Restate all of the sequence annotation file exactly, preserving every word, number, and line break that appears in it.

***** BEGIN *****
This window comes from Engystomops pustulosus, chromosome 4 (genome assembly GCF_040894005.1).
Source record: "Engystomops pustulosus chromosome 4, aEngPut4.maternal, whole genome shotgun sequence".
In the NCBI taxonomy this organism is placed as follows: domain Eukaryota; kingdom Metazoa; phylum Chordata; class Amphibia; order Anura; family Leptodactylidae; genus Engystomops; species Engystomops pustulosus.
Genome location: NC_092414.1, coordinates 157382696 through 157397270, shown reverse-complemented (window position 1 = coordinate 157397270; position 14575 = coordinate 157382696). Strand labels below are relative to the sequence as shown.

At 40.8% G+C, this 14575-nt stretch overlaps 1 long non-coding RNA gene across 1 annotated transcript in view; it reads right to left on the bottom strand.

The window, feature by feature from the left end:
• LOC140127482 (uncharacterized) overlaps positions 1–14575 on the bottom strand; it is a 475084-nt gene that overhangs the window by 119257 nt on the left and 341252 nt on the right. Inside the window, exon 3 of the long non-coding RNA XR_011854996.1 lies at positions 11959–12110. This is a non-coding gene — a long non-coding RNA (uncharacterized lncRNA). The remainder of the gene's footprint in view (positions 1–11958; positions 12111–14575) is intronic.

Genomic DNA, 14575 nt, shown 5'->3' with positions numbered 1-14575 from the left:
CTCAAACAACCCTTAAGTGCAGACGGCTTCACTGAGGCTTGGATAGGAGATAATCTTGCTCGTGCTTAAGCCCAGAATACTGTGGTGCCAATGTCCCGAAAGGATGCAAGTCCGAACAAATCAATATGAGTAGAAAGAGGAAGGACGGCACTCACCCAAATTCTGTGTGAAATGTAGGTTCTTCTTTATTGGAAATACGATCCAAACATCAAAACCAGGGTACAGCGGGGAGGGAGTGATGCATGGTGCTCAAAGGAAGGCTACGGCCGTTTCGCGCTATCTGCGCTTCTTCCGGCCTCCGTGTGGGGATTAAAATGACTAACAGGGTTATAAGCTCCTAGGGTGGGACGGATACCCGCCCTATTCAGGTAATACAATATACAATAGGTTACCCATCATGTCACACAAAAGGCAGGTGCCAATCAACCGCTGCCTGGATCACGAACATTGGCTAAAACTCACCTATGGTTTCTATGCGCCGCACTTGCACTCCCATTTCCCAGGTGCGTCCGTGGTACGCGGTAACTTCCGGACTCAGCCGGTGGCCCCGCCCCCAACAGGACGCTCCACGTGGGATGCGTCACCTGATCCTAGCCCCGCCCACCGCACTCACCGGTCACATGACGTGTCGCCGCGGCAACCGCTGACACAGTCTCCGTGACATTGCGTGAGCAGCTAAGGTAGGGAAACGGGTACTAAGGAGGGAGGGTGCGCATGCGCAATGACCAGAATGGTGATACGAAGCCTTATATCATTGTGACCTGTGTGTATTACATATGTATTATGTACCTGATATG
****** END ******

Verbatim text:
This window comes from Engystomops pustulosus, chromosome 4 (genome assembly GCF_040894005.1).
Source record: "Engystomops pustulosus chromosome 4, aEngPut4.maternal, whole genome shotgun sequence".
In the NCBI taxonomy this organism is placed as follows: domain Eukaryota; kingdom Metazoa; phylum Chordata; class Amphibia; order Anura; family Leptodactylidae; genus Engystomops; species Engystomops pustulosus.
Genome location: NC_092414.1, coordinates 157382696 through 157397270, shown reverse-complemented (window position 1 = coordinate 157397270; position 14575 = coordinate 157382696). Strand labels below are relative to the sequence as shown.

At 40.8% G+C, this 14575-nt stretch overlaps 1 long non-coding RNA gene across 1 annotated transcript in view; it reads right to left on the bottom strand.

The window, feature by feature from the left end:
• LOC140127482 (uncharacterized) overlaps positions 1–14575 on the bottom strand; it is a 475084-nt gene that overhangs the window by 119257 nt on the left and 341252 nt on the right. Inside the window, exon 3 of the long non-coding RNA XR_011854996.1 lies at positions 11959–12110. This is a non-coding gene — a long non-coding RNA (uncharacterized lncRNA). The remainder of the gene's footprint in view (positions 1–11958; positions 12111–14575) is intronic.

Genomic DNA, 14575 nt, shown 5'->3' with positions numbered 1-14575 from the left:
CTCAAACAACCCTTAAGTGCAGACGGCTTCACTGAGGCTTGGATAGGAGATAATCTTGCTCGTGCTTAAGCCCAGAATACTGTGGTGCCAATGTCCCGAAAGGATGCAAGTCCGAACAAATCAATATGAGTAGAAAGAGGAAGGACGGCACTCACCCAAATTCTGTGTGAAATGTAGGTTCTTCTTTATTGGAAATACGATCCAAACATCAAAACCAGGGTACAGCGGGGAGGGAGTGATGCATGGTGCTCAAAGGAAGGCTACGGCCGTTTCGCGCTATCTGCGCTTCTTCCGGCCTCCGTGTGGGGATTAAAATGACTAACAGGGTTATAAGCTCCTAGGGTGGGACGGATACCCGCCCTATTCAGGTAATACAATATACAATAGGTTACCCATCATGTCACACAAAAGGCAGGTGCCAATCAACCGCTGCCTGGATCACGAACATTGGCTAAAACTCACCTATGGTTTCTATGCGCCGCACTTGCACTCCCATTTCCCAGGTGCGTCCGTGGTACGCGGTAACTTCCGGACTCAGCCGGTGGCCCCGCCCCCAACAGGACGCTCCACGTGGGATGCGTCACCTGATCCTAGCCCCGCCCACCGCACTCACCGGTCACATGACGTGTCGCCGCGGCAACCGCTGACACAGTCTCCGTGACATTGCGTGAGCAGCTAAGGTAGGGAAACGGGTACTAAGGAGGGAGGGTGCGCATGCGCAATGACCAGAATGGTGATACGAAGCCTTATATCATTGTGACCTGTGTGTATTACATATGTATTATGTACCTGATATG